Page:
- Prof. Prema-chandra Athukorala says China’s position on SL’s debt could drag negotiations for at least six months
- Cites Zambia as example where debt restructuring negotiations took about 7 months to conclude as a result of China’s initial hesitancy in debt restructuring
- After reaching staff-level agreement, debt restructuring advisors will approach creditors to obtain financial assurances from them to secure IMF facility
- However, former CB Governor Dr. Coomaraswamy and current Governor Dr. Weerasinghe hopeful of fund disbursement by end of this year
After reaching a staff-level agreement, the full approval for the envisaged International Monetary Fund (IMF) Extended Fund Facility (EFF) arrangement could take about six months considering challenges in the negotiations process with the country’s external creditors, particularly China, according to experts.
An IMF staff team, which is currently in Sri Lanka, is holding discussions with the authorities with the intention of reaching a staff-level agreement on the envisaged IMF EFF facility. The mission is expected to conclude on Wednesday and the Central Bank expects to reach a staff-level agreement upon conclusion of negotiations.
Central Bank Governor Dr. Nandalal Weerasinghe recently expressed confidence of the disbursement of the first tranche of the envisaged IMF programme by end of this year, with expectations of all external creditors including China cooperating with the government to secure the financial assurances in December.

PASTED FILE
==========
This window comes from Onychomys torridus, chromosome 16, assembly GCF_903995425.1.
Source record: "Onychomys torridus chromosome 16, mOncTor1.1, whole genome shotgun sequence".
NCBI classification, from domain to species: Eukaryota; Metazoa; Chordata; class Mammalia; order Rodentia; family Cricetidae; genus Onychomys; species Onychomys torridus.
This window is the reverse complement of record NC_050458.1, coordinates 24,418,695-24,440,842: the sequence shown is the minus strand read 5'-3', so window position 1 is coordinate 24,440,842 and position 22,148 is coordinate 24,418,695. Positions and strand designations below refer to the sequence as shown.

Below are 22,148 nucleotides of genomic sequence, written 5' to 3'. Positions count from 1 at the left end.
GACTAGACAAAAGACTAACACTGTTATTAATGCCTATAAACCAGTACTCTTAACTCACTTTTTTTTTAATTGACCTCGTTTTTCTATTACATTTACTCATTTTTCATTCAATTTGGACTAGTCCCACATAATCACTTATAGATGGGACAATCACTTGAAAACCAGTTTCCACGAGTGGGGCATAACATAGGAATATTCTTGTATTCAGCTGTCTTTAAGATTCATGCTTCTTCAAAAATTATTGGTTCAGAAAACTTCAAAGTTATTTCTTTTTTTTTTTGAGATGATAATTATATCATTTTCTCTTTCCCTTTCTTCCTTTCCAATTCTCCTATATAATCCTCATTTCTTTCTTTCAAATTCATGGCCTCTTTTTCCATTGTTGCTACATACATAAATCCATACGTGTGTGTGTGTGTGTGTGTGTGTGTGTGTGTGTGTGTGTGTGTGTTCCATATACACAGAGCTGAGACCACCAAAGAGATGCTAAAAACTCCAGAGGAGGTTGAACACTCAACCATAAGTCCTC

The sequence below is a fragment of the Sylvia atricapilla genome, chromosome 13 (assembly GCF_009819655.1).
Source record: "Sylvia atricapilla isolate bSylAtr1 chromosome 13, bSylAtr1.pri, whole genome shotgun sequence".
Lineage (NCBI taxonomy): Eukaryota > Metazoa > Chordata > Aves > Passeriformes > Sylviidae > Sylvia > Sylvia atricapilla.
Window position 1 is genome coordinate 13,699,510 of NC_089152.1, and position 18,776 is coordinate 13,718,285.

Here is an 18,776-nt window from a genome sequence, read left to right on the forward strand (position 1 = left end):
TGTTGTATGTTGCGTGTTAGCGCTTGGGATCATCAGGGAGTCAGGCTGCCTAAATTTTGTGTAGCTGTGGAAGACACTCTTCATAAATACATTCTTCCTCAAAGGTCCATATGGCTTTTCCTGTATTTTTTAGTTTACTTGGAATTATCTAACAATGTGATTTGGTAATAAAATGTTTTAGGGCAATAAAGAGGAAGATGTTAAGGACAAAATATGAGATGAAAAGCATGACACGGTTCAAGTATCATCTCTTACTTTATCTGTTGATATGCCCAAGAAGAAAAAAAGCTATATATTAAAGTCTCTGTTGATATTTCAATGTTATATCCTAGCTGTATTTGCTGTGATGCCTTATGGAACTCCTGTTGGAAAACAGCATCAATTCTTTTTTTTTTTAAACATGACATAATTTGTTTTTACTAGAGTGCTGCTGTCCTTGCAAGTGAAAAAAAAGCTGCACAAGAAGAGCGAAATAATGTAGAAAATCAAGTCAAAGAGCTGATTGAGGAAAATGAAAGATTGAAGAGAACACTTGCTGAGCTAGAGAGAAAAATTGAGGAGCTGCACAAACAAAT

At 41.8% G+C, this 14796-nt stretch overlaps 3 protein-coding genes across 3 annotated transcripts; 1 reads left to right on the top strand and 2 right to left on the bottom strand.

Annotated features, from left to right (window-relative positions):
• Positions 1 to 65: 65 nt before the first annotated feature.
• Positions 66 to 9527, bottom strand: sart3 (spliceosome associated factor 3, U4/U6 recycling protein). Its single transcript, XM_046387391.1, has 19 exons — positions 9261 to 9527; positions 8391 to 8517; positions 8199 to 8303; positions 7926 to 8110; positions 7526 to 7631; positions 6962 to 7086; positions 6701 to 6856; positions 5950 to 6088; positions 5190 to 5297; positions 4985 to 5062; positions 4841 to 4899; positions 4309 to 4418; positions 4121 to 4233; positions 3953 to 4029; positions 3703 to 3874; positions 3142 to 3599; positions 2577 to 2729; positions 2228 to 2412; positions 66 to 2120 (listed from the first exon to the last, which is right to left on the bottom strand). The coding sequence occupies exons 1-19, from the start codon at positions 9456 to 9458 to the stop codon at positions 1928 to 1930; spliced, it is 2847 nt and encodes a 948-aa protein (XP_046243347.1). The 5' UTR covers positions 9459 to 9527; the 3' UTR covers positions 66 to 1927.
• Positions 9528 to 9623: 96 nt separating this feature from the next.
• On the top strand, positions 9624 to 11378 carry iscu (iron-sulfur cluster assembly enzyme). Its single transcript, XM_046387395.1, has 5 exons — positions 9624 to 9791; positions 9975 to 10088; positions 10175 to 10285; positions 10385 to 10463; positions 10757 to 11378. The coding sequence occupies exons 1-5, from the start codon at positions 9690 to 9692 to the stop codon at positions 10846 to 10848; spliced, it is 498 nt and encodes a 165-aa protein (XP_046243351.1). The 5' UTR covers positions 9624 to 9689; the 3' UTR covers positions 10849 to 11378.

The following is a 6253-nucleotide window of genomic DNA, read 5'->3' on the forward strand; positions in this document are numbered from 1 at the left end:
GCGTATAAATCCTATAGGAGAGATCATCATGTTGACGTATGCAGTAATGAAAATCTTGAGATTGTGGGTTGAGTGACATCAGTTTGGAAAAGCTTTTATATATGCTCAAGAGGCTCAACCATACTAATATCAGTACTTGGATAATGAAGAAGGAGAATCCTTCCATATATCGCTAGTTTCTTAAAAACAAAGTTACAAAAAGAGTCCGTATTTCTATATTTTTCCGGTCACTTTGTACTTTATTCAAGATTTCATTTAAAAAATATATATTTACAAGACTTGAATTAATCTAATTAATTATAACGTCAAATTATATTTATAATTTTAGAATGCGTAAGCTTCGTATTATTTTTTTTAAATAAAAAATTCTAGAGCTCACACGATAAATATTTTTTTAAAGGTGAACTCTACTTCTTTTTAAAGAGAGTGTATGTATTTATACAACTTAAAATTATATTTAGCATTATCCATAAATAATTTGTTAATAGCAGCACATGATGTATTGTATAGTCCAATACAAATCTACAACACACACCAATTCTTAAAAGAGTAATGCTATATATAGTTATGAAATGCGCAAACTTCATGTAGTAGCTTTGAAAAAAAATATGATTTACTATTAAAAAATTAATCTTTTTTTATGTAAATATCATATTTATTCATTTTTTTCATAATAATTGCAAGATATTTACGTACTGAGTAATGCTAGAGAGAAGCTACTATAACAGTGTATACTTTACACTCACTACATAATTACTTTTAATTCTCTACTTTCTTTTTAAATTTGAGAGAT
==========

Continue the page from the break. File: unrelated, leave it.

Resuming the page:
After reaching a staff-level agreement with the IMF, Sri Lanka’s debt restructuring advisors are expected to officially approach the country’s bilateral and commercial creditors to obtain financial assurances from them to secure the IMF Executive Board approval for the envisaged EFF facility.
“It’s usually a matter of weeks between a staff -level agreement and a full programme, but when your debt is unsustainable, you cannot move from a staff-level agreement to a full programme until you have demonstrated that you have sufficient financial assurances to move towards a sustainable debt dynamic.
In our case, it’s happening parallely. While the policy discussions are going on, debt advisors are working with the austerities to achieve a path towards debt sustainability,” former Central Bank Governor Dr. Indrajit Coomaraswamy told a virtual conference organised by the Department of Business Economics of University Sri Jayewardenepura last week.
Australian National University Professor in Economics Prof. Prema-chandra Athukorala opined that it’s likely to take 6-7 more months for Sri Lanka to secure the approval for the envisaged IMF programme.
“Zambia started negotiations with the IMF and they reached a staff-level agreement with the IMF in December 2020, however, it took until last week to get the debt restructuring completed, because the Chinese were reluctant to participate in debt restructuring initially. Altogether, it took around 7 months,” he said.
However, marking a breakthrough, China who is not a member of the Paris Club, joined Zambia’s official creditor group as a co-chair in May this year supporting Zambia’s request for an IMF programme.
“A lot of people are hopeful that China should be more sympathetic to the Sri Lankan case, given that China has changed its approach due to the agreement with G-20 countries (the G20’s Common Framework). If that happens, it will be finalised within six months. However, I don’t think it will happen in December,” he added.
However, Dr. Coomaraswamy remarked that there’s still a possibility for Sri Lanka to secure required financial assurances from the external creditors by December. “Given there’s possible shift of China’s approach, it’s not impossible to secure first tranche by December,” he remarked.
(Curtesy Daily Mirror)